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The Bridgeport evening farmer. [volume] (Bridgeport, Conn.) 1866-1917, July 07, 1910, Image 1

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Mrtkatmatl & me m. tmm farmer
For Wants. To Rent, For Sale. E
Thunder storms tonight )
yon get the BEST AND MOST RE
or tomorrow. )
VOL. 46. NO. 159
PRIG'S! nvm niTWT
11 1 " ' " Ml ., ... 1 SBSSS S MiSBS
ORTH $1589
Will issue Statement, Urging
Authorities in Every City to
Take Decisive Action.
Millionaire. Moving Picture Man
Lubin Declares He'll Bring
the Fight into Gourt.
Secretary Shaw ot Christian
Endeavor Society Announces
His Determination to Meet
the Legal Issue.
(Special from United Press.)
Middletown, Conn., July 7. Im
pressed with the quality and strength
f the movement against showing the
Jeffries-Johnson pictures, " anc after
. some thought on tne suDject, uover
nor Frank B. Weeks said today that
he will issue a statement tonight
urging the authorities of the differ
ent cities througftout Connecticut to
' prevent moving picture theatres or
others showing the films. The Gov
ernor was busy all day looking up
the state statutes in the hope that he
x would find warrant for taking meas
ures to stop the piotures in the state
as a. whole. '
Mayor Fisher, who is a professor
at Wesleyan,- stated today that he
was opposed t6 the fight pictures on
moral grounds and that they would
- not be shown In Middletown if he
" could help it.
New York, July 7 The right of the
communities or States to bar the ex
hibition of the moving pictures of the
Jeffries-Johnson fight at Reno will be
tested in the courts. S. Lubin, the
Philadelphia millionaire moving pic
ture .man who heads the syndicate,
said today:
"We have spent too much money not
to make a. fight to exhibit our pic
tures, and we are confident that the
effort to prevent us showing them will
ot succeed when the courts interpret
the laws bearing on the case. We
spent upwards or 52W,uoo to get perrect
v jpictures of that fight. We had spe-
spent upwards of 5200,000 to get perfect
clal lenses made end twelve machines
at the ringside. "IVfter all that expense
and trouble we do not mean to yield to
our opponents without a struggle."
Boston. July 7 Thoroughly pleased
with the results so far of his crusade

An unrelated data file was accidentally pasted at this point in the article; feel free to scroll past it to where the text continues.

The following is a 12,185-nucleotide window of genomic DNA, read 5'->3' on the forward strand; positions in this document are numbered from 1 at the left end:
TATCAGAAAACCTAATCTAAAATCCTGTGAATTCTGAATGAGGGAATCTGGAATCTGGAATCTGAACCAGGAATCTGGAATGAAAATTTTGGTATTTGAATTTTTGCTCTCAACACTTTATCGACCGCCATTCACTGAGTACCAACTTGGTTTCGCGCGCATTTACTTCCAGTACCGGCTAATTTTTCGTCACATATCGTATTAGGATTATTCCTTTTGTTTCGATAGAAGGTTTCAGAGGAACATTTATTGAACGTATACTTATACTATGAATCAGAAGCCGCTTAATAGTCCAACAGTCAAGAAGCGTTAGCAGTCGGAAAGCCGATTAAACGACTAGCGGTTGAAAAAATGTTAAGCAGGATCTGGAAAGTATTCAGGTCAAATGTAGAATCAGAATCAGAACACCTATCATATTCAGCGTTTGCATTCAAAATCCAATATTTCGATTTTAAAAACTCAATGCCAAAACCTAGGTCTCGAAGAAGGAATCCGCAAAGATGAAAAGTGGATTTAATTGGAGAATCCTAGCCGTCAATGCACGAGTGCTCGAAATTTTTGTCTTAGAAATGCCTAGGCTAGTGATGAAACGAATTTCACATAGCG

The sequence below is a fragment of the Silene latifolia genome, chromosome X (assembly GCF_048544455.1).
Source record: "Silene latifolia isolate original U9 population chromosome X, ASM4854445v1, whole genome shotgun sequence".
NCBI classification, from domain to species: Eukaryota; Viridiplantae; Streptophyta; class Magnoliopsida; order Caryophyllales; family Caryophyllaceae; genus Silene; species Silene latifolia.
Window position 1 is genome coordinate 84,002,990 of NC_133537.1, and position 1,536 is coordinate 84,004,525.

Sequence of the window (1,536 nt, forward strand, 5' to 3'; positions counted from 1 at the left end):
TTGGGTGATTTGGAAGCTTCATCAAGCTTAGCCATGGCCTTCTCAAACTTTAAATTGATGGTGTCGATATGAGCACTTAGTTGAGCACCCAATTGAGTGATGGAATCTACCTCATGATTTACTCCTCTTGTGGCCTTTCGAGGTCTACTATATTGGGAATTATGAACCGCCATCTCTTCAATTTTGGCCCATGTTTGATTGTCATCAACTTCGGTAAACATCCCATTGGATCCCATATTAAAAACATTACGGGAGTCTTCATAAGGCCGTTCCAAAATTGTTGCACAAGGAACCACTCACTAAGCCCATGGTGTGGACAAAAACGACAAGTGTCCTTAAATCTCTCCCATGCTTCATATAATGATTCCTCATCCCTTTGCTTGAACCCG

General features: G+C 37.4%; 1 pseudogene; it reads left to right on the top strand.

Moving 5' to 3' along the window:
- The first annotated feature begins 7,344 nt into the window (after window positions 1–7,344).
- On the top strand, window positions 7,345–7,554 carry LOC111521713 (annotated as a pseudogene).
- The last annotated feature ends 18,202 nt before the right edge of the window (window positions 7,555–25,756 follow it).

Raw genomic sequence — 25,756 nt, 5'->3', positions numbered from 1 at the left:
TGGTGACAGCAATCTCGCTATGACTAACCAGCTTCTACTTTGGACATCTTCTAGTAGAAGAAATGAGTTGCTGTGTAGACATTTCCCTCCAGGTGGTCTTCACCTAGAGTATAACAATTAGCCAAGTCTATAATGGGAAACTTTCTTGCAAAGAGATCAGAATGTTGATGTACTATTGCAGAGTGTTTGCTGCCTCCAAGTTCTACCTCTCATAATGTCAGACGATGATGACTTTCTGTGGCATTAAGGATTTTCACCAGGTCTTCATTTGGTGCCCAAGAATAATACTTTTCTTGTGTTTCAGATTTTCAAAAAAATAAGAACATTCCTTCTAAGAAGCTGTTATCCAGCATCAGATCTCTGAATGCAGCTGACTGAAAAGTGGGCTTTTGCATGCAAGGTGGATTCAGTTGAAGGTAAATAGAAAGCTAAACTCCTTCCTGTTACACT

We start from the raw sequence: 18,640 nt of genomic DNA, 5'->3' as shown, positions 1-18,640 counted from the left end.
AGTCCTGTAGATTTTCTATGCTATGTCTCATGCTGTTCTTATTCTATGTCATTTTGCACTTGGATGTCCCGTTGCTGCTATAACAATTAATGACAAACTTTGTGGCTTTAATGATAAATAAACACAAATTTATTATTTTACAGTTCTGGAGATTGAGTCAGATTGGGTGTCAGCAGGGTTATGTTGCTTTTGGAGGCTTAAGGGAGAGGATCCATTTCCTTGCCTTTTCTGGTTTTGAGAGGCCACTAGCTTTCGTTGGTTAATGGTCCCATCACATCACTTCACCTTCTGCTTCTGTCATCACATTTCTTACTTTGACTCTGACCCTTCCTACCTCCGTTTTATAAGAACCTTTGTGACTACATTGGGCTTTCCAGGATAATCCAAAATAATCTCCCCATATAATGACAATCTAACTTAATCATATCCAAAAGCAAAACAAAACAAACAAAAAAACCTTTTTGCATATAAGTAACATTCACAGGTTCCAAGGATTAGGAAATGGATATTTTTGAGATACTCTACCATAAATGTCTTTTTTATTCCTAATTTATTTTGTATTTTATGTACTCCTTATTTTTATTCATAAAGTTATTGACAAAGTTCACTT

against the exhibition of the Jeffries
Johnson fight pictures through the
country, 'William Shaw, national secre
tary of the Christian Endeavor So
ciety, today is busily pushing bis fight
to every corner of the land. As a
first result of his activities it is prob
able that Governor Draper of Massa
chusetts will at least greatly hamper
the showing of the pictures in this
State though under the law he cannot
prohibit them.
Mayor Fitzgerald of Boston, is also
In line and promises to rescind the li
cense of any moving picture house in
this city attempting to display the
From all over the country Secretary
Shaw has received wired replies from
Governors to his appeals to' move
against the fight pictures. Nearly all
are favoraWe to the plan. Some of
these expressions follow:
Pierre, St D. "I assuredly stand with
other Governors for the promotion of
law and order and approve the. prohi
bition of all exhibitions tending to
operate against the same. (Signed) R.
H. Vesey. Governor."
Helena, Mont. "The laws of Mon
tana do not seem sufficiently specific
to prevent exhibition of prize fight
pictures. I believe such exhibition
conserves no useful purpose and may
In instances produce harmful results.
I should be glad to know such pictures
were not to be shown in this State.
(Signed) Edwin I Norris. Governor."
Lansing. Mich. "Legal department
of Michigan holds that moving picture
chows not prohibited by State law can
be suppressed if necessary by Mayors
and chiefs of police acting under city
ordinances. (Signed) Fred M. War
ner, Governor."
Montgomery, Ala. "I will take
pleasure in recommending the prohibi
tion of exhibitions of prize fight in